Arc’teryx graphic designer Vincent Cook was granted freedom when designing the Arc’teryx morale patches. The 20 patches he created—each specific to a locale—for the outdoor equipment retailer allowed him up to express the brand through a city in unexpected ways.
“It was meant to be a little bit more humorous, tongue-in-cheek, ironic, or a cool cultural vibe,” he says of the program that launched in 2018 and has only grown in popularity. “We did try to vary the patches in terms of shape and colors and sometimes we would go deep into color, sometimes the shape is the main thing, and other times the graphic defined the shape.”
Throughout it all, Arc’teryx created completely individualized branding for brand stores, giving local consumers a unique tie to their community and giving the brand a fresh way to flex its design know-how.
Based in Vancouver, B.C., Canada, the high-end outdoor retailer known for its extensive line of classically designed weatherproof outerwear, equipment and, now, lifestyle wear, decided to create a line of patches to celebrate local communities by giving consumers a patch every time they rented a piece of gear from the brand as part of a new “gear library” effort.
Cook then created 19 Arc’teryx morale patches for each of the brand’s stores and a 20th to tie to the head office. “Definitely the idea was they would all be unique, and they would be specific to the store, to the geography,” Cook says.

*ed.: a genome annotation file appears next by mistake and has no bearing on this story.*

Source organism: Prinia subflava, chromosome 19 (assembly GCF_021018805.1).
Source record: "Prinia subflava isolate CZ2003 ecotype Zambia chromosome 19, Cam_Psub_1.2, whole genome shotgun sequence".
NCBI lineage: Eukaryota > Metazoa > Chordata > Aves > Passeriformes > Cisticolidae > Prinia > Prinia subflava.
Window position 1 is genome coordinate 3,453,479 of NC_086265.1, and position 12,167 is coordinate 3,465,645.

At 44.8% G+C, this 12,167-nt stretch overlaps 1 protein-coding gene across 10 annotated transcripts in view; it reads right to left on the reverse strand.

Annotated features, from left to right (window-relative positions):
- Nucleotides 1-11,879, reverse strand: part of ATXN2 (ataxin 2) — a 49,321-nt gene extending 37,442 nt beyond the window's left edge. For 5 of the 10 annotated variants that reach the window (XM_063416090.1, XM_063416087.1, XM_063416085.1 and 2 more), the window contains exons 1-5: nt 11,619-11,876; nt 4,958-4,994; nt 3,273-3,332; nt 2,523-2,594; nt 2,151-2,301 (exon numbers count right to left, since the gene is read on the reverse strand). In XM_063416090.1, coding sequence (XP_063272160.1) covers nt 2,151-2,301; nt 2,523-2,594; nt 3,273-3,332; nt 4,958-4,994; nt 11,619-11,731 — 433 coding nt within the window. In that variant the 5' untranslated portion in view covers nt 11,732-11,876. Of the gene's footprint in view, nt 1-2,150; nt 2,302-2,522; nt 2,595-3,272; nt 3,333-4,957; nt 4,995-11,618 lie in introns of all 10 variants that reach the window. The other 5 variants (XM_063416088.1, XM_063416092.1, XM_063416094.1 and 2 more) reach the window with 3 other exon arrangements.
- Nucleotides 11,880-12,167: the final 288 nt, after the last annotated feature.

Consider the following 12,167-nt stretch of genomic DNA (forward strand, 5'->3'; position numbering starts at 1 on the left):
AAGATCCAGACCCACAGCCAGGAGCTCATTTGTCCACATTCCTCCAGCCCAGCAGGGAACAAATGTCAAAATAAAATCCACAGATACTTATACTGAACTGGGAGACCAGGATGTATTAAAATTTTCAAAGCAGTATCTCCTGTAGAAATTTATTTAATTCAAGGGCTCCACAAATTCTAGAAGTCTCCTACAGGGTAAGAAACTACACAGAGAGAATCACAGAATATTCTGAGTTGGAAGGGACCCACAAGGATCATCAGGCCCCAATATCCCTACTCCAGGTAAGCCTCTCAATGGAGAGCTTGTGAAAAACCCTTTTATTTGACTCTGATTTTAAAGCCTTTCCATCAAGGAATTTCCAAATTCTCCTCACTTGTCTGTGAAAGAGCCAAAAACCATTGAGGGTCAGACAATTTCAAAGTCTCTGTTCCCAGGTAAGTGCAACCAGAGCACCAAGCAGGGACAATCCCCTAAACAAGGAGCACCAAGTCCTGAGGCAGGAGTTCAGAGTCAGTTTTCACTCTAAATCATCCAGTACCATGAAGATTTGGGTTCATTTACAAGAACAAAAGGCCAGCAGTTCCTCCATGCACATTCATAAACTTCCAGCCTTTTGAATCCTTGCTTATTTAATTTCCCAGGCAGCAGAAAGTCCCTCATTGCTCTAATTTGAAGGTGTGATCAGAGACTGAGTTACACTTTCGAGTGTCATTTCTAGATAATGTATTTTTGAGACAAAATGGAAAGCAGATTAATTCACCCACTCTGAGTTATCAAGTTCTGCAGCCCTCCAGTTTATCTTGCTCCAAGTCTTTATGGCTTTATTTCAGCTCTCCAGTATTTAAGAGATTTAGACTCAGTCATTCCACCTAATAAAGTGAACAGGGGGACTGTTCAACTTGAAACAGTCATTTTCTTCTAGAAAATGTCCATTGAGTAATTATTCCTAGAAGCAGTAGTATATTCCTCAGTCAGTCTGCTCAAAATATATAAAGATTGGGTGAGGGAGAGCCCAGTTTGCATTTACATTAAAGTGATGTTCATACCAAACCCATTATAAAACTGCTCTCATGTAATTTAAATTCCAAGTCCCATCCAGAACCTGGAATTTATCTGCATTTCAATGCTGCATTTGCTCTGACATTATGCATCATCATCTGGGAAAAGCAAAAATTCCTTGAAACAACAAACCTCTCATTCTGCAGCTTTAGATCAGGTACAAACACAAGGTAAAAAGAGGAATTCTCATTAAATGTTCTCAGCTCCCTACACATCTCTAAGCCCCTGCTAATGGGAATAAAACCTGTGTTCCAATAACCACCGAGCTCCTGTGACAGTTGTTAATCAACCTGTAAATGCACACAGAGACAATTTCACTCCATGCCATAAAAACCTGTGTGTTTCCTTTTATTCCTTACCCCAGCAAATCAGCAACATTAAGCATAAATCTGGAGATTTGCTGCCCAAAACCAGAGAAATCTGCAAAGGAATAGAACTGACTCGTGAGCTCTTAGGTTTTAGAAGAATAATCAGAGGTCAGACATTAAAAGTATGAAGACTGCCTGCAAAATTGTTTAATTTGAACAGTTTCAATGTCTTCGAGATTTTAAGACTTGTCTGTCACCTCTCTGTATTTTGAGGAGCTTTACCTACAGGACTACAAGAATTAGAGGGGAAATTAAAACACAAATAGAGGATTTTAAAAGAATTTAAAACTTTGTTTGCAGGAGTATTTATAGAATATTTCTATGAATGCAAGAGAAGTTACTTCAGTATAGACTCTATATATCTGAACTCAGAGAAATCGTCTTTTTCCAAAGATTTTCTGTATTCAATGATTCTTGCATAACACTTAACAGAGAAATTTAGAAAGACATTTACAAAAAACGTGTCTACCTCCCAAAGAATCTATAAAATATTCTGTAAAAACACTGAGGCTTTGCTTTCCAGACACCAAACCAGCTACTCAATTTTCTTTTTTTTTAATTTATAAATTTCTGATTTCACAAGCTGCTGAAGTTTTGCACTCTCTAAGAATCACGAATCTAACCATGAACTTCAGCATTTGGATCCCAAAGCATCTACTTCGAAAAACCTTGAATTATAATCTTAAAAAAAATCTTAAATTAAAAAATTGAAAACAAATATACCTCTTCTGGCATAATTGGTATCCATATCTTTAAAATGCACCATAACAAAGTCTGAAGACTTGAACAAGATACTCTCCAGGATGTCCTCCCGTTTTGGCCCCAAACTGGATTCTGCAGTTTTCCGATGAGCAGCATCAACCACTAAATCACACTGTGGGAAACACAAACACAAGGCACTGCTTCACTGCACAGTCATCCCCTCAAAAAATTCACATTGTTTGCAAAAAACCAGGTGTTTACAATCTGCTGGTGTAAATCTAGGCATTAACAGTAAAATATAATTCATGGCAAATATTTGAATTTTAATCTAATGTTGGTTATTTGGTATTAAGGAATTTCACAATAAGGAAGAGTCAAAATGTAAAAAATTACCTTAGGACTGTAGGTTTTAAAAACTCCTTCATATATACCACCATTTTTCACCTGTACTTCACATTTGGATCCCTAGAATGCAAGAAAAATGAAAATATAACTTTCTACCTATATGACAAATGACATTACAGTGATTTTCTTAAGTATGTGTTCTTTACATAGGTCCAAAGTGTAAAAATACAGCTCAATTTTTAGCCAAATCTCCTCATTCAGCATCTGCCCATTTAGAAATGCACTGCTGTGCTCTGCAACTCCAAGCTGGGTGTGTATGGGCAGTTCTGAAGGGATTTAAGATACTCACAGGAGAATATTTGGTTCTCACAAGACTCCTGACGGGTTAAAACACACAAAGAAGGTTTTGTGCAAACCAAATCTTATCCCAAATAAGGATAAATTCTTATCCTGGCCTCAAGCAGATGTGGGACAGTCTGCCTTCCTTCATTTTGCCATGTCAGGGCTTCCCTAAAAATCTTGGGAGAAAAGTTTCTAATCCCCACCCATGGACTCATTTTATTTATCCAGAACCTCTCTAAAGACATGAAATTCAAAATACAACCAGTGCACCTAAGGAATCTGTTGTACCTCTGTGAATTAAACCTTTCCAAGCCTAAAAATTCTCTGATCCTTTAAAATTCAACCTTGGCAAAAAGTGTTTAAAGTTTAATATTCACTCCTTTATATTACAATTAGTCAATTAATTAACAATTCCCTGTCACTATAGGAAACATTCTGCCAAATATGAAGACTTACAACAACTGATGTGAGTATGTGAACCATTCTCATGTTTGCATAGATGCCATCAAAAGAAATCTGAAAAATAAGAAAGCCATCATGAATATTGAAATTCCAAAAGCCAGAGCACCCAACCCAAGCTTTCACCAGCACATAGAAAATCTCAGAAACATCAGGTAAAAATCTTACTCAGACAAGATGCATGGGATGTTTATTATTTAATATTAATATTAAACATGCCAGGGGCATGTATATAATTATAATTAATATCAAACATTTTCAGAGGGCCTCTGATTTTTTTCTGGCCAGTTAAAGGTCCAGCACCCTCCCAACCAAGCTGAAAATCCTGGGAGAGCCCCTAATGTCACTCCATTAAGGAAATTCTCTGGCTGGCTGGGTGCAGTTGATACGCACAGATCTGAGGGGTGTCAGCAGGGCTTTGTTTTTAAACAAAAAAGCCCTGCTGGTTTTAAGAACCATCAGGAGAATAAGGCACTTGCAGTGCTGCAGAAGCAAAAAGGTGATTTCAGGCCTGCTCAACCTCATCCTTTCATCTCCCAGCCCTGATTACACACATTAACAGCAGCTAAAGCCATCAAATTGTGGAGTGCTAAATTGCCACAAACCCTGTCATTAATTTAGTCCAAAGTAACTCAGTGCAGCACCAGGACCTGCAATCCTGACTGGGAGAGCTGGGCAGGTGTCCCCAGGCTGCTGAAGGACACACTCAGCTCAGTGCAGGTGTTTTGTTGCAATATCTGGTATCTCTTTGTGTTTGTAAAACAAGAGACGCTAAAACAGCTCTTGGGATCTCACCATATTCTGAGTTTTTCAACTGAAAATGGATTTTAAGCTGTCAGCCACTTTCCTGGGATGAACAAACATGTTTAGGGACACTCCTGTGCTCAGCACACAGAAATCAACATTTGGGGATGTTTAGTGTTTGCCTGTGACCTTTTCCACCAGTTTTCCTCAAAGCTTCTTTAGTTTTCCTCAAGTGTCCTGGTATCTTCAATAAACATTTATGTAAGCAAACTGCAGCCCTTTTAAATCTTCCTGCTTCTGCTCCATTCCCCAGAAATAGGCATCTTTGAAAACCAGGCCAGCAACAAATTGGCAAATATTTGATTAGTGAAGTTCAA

To kick off the project, Cook met with all the store’s community marketing managers in the Vancouver head office. He created a short question and answer for the managers, ranging from top local activities that align with the brand to a more general cultural survey of the city, hoping to gain insight into both the communities and any “inside cool things” that store experiences.
“There are a few designs that when you are looking from outside the city, you say ‘Oh, I don’t know what that means,” says Stephanie Jamieson, Arc’teryx retail marketing manager. “But when in Toronto and you see the fish, that means everything to the city.” Arc’teryx was also able to use its global and social channels to continue the discussion of why some patches looked a certain way, offering a “nice moment to ask questions about our other communities.”